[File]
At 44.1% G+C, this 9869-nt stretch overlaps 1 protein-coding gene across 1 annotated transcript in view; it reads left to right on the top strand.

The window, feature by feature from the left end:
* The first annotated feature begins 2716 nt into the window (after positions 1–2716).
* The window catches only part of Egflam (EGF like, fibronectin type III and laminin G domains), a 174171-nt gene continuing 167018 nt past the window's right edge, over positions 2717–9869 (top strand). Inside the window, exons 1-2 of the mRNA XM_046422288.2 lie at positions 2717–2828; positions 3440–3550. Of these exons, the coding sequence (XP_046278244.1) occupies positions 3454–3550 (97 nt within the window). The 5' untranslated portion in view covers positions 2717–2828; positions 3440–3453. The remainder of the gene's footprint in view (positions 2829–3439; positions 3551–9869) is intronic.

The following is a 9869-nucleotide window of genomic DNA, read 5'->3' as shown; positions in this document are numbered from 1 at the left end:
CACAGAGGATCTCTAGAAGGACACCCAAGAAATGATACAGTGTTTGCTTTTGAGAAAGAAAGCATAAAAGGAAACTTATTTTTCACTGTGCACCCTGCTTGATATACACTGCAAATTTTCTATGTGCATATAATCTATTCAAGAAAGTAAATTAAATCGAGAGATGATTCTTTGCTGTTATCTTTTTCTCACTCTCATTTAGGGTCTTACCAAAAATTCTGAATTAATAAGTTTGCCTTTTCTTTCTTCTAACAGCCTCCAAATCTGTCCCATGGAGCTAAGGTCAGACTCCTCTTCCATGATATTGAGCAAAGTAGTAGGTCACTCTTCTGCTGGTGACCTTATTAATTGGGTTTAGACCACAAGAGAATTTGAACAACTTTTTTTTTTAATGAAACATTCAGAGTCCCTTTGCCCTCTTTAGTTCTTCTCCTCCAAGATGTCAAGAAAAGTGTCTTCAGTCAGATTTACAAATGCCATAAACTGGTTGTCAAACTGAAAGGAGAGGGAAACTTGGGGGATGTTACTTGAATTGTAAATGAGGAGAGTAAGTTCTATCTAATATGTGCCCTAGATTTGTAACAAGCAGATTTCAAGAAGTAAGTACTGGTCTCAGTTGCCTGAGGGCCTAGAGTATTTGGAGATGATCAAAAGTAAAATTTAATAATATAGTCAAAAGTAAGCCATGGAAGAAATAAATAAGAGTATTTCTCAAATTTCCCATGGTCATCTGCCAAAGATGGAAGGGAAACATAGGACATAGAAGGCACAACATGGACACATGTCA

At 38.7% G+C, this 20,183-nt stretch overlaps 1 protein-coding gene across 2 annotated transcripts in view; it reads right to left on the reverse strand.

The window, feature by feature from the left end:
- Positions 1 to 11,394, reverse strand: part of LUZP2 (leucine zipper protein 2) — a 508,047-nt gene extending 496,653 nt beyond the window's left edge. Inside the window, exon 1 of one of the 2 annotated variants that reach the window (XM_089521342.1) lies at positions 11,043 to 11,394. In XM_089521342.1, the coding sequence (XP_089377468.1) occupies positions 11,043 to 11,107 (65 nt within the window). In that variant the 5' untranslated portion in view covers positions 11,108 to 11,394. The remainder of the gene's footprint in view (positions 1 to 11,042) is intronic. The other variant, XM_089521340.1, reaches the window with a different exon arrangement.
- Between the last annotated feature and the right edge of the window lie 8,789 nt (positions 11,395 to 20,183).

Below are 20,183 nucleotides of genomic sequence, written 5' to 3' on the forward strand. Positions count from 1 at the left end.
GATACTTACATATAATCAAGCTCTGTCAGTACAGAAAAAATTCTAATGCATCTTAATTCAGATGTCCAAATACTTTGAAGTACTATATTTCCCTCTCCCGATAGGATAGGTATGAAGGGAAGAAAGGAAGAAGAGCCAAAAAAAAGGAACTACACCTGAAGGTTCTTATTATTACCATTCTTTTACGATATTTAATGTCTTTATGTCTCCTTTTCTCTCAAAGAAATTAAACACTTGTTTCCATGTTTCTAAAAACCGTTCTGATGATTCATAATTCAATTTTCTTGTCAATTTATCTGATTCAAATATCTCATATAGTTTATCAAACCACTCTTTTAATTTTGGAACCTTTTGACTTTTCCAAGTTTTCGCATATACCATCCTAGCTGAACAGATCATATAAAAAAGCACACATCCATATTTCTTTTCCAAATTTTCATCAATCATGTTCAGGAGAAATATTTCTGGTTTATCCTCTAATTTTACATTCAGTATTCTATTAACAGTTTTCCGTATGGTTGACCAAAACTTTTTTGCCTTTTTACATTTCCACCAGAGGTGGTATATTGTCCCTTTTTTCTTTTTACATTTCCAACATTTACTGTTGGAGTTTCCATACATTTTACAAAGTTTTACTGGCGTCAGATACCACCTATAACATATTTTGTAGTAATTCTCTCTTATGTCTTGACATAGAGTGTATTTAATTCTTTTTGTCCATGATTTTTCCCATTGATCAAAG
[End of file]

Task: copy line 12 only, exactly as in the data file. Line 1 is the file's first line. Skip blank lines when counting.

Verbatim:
GATACTTACATATAATCAAGCTCTGTCAGTACAGAAAAAATTCTAATGCATCTTAATTCAGATGTCCAAATACTTTGAAGTACTATATTTCCCTCTCCCGATAGGATAGGTATGAAGGGAAGAAAGGAAGAAGAGCCAAAAAAAAGGAACTACACCTGAAGGTTCTTATTATTACCATTCTTTTACGATATTTAATGTCTTTATGTCTCCTTTTCTCTCAAAGAAATTAAACACTTGTTTCCATGTTTCTAAAAACCGTTCTGATGATTCATAATTCAATTTTCTTGTCAATTTATCTGATTCAAATATCTCATATAGTTTATCAAACCACTCTTTTAATTTTGGAACCTTTTGACTTTTCCAAGTTTTCGCATATACCATCCTAGCTGAACAGATCATATAAAAAAGCACACATCCATATTTCTTTTCCAAATTTTCATCAATCATGTTCAGGAGAAATATTTCTGGTTTATCCTCTAATTTTACATTCAGTATTCTATTAACAGTTTTCCGTATGGTTGACCAAAACTTTTTTGCCTTTTTACATTTCCACCAGAGGTGGTATATTGTCCCTTTTTTCTTTTTACATTTCCAACATTTACTGTTGGAGTTTCCATACATTTTACAAAGTTTTACTGGCGTCAGATACCACCTATAACATATTTTGTAGTAATTCTCTCTTATGTCTTGACATAGAGTGTATTTAATTCTTTTTGTCCATGATTTTTCCCATTGATCAAAG